Font Size
A
A
A

Upper and Middle Back Pain (cont.)

Symptoms

In general, symptoms of upper and middle back pain may:

  • Feel like a dull, burning, or sharp pain.
  • Be felt at a single point or over a broad area.
  • Start suddenly or slowly get worse.
  • Be constant or come and go.
  • Occur with muscle tightness or stiffness.
  • Get worse when you do certain activities or move and sit in a certain way.

More serious symptoms that need to be treated right away include:

  • Weakness in your arms or legs.
  • Numbness or tingling in your arms, legs, chest, or belly.
  • Loss of bowel or bladder control.

When to Call a Doctor

In most cases, back pain gets better with home treatment. So unless you have signs of a severe illness, injury, or heart attack, you can give your back pain some time to work itself out before you call your doctor.

Call or other emergency services immediately if:

  • Back pain occurs with chest pain or other symptoms of a heart attack. Symptoms of a heart attack include:
    • Chest pain or pressure, or a strange feeling in your chest.
    • Sweating.
    • Shortness of breath.
    • Nausea or vomiting.
    • Pain, pressure, or a strange feeling in your back, neck, jaw, upper belly, or one or both shoulders or arms. See a picture of areas where symptoms may be feltClick here to see an illustration..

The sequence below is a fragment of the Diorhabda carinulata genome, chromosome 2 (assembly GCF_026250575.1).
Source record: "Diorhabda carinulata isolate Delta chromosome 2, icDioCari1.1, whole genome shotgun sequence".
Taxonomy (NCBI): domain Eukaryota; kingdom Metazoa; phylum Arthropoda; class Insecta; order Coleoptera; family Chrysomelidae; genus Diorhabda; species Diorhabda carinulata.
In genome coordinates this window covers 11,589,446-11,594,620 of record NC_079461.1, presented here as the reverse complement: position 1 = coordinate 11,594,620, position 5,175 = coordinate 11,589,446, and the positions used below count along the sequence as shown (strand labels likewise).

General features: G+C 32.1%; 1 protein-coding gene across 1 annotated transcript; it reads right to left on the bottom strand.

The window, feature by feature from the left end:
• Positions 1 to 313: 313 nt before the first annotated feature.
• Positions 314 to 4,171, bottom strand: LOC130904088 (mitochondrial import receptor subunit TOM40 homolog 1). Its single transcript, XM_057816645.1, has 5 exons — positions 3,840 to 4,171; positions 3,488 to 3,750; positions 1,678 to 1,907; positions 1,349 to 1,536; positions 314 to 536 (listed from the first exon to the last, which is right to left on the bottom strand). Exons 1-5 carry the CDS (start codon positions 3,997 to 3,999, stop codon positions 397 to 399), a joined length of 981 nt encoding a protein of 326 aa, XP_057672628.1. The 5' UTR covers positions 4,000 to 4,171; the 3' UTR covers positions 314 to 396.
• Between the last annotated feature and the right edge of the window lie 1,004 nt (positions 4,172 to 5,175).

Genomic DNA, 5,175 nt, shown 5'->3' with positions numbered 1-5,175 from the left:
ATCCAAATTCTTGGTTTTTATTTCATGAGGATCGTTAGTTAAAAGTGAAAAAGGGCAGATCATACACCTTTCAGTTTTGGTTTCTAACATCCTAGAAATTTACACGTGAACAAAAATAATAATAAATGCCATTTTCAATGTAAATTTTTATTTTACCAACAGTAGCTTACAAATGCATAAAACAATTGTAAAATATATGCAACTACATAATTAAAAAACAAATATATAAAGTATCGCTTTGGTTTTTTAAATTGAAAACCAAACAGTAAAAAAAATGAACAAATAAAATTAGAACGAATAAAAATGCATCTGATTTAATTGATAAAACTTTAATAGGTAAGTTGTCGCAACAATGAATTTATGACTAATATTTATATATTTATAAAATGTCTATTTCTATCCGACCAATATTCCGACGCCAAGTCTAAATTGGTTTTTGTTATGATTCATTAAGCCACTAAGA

• Feeling dizzy or lightheaded.
    • A fast or uneven heartbeat.
  • A person has signs of damage to the spine after an injury (such as a car accident, fall, or direct blow to the spine). Signs may include:
    • Being unable to move part of the body.
    • Severe back or neck pain.
    • Weakness, tingling, or numbness in the arms, legs, chest, or belly.
    • Loss of bowel or bladder control.
  • You can't walk or stand at all because of weakness and not just because it hurts too much.
  • You suddenly lose bowel or bladder control, even if you were not injured.

Watchful waiting

Watchful waiting is a wait-and-see approach. If you get better on your own, you won't need treatment. If you get worse, you and your doctor will decide what to do next. If your back pain is mild to moderate, it probably will get better on its own. You can try home treatment to relieve your symptoms. If you don't feel better in 1 to 2 weeks, call your doctor.

Be sure to call your doctor right away if you start to have other symptoms or you have:

  • Numbness.
  • Weakness.
  • Fever.
  • Urinary symptoms, such as pain when you urinate.
  • Pain that is getting worse.
  • Pain that you can't manage at home.

Who to see

Health care professionals who often diagnose the cause of back pain include:

If your back pain is severe or long-lasting, health professionals who can treat you include:

You can also get care from:

eMedicineHealth Medical Reference from Healthwise

This information does not replace the advice of a doctor. Healthwise disclaims any warranty or liability for your use of this information. Your use of this information means that you agree to the Terms of Use. How this information was developed to help you make better health decisions.

To learn more visit Healthwise.org

© 1995-2014 Healthwise, Incorporated. Healthwise, Healthwise for every health decision, and the Healthwise logo are trademarks of Healthwise, Incorporated.



NIH talks about Ebola on WebMD


Medical Dictionary